Gloria Hobbs joined the Carmines Robbins & Company, PLC team in 1997. As Accounting & Tax Office Manager, Gloria specializes in office organization and client satisfaction—providing personal, professional service. Her duties at the firm include accounts payable and receivables, tax return processing and electronic filing, and payroll. She is also responsible for scheduling office events and tracking due dates of all entities. Prior to joining the firm, Gloria spent five years with Malvin, Riggins & Company as Administrative Assistant. She graduated with honors from Kee Business College and has attended accounting courses at Christopher Newport College and Thomas Nelson College. Gloria is an active member of Riverview Methodist Church, and enjoys raising her grandson.
We enjoy sitting down over a great cup of coffee to learn more about you, your needs and your financial goals. Here are a few things we can do for you:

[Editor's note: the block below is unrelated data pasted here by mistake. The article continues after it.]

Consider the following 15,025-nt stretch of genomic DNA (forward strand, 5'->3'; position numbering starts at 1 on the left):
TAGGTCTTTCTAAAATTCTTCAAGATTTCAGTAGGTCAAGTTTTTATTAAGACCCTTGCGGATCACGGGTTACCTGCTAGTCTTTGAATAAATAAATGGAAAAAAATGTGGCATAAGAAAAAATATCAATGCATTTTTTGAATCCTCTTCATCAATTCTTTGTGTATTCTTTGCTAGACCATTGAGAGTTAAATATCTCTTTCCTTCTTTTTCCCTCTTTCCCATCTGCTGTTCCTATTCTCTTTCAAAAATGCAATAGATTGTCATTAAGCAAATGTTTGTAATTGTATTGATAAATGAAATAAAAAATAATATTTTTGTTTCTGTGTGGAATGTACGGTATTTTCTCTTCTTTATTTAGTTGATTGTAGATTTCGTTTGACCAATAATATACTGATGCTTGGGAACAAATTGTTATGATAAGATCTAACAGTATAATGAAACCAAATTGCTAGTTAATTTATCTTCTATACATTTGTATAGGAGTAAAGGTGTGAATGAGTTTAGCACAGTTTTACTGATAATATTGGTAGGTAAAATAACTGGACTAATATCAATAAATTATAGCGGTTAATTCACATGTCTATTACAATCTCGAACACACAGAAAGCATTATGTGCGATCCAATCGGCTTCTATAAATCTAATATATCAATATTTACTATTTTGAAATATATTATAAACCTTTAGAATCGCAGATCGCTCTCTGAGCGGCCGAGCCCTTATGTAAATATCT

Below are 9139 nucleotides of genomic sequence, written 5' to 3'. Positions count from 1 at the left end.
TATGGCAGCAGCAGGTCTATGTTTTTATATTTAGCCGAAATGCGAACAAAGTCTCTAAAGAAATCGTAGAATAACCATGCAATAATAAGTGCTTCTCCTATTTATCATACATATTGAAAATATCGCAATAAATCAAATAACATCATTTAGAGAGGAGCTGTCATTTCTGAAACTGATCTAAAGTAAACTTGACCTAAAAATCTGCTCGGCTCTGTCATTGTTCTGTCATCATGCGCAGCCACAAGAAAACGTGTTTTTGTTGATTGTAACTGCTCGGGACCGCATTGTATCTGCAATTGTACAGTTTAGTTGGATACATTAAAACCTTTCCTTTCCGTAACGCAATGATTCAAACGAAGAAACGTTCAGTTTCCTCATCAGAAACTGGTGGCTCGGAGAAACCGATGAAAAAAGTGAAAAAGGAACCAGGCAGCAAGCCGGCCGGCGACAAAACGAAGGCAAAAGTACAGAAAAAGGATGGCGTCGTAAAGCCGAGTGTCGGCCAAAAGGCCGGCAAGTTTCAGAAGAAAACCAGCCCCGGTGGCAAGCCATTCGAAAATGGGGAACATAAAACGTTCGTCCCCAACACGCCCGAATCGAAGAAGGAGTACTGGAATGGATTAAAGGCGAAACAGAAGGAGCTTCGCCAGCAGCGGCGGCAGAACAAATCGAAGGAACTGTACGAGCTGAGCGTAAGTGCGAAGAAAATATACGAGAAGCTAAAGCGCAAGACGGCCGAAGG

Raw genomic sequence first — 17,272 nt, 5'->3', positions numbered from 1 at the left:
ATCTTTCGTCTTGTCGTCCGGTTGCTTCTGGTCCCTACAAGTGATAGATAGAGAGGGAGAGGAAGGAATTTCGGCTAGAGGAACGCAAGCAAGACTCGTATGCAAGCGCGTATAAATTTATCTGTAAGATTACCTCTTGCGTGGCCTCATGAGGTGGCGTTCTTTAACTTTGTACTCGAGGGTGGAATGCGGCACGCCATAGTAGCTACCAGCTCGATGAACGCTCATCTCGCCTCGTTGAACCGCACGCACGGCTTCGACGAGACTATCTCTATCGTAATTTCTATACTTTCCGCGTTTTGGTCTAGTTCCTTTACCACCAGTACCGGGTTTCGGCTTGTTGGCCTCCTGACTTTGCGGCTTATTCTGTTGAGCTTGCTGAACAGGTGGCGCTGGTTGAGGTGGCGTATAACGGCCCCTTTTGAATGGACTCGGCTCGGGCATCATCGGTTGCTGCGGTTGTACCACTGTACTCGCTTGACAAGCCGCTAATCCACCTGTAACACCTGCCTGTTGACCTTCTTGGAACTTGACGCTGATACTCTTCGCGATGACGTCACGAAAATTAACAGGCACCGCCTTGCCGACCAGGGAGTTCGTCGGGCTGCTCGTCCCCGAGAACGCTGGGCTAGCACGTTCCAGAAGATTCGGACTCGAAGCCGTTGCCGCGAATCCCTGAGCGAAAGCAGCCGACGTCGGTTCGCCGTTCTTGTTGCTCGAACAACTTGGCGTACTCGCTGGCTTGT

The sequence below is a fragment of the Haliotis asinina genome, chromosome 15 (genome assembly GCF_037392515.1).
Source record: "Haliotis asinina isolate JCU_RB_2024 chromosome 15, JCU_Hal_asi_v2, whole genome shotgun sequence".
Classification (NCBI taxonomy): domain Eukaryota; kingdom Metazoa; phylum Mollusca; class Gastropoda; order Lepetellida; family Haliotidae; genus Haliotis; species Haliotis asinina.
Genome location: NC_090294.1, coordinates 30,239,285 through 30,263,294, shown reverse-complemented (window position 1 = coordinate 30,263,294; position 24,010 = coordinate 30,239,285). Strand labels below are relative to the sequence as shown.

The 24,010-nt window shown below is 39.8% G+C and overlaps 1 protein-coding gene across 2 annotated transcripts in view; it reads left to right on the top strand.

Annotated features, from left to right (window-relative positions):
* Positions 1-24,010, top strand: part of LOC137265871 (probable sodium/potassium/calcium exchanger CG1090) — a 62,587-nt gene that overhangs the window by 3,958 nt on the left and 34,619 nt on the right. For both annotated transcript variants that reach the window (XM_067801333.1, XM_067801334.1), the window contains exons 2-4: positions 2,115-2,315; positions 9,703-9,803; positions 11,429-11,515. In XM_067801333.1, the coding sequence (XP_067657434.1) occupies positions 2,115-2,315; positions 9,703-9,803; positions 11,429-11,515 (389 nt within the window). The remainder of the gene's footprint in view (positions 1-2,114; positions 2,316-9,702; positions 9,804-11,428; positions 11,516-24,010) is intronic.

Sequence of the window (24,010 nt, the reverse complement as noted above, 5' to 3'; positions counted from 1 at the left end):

• We'll sort out your accounting.
• We'll minimize your taxes.
• Timely service and clear fee structure.
• Quicken/QuickBooks/QuickBooks Online/Peachtree Specialists.
• CERTIFIED FINANCIAL PLANNER™ professionals
• Initial consultation...no charge!
• Great coffee!
Carmines Robbins' offers customized accounting services including BOSS™ (Back Office Support System) for the dental arts profession.
The combination of running a business and your life and preparing for tax time can drive some people into a slight panic. But no need to get stressed if you are prepared. Now is the time to start organizing all documents required to file your tax return.
Like the old paraphrased saying goes: In this world, two things are certain—death and taxes. The recent federal tax overhaul changed a lot of rules, so it’s as important as ever to understand your tax obligations, including those on Social Security benefits.
Unfortunately, cyber scammers never take a vacation. In fact, the IRS has issued a warning of a surge in fraudulent emails that bait potential phishing victims with fake tax transcripts. Links within these emails lead recipients to documents containing the well-known malware, Emotet.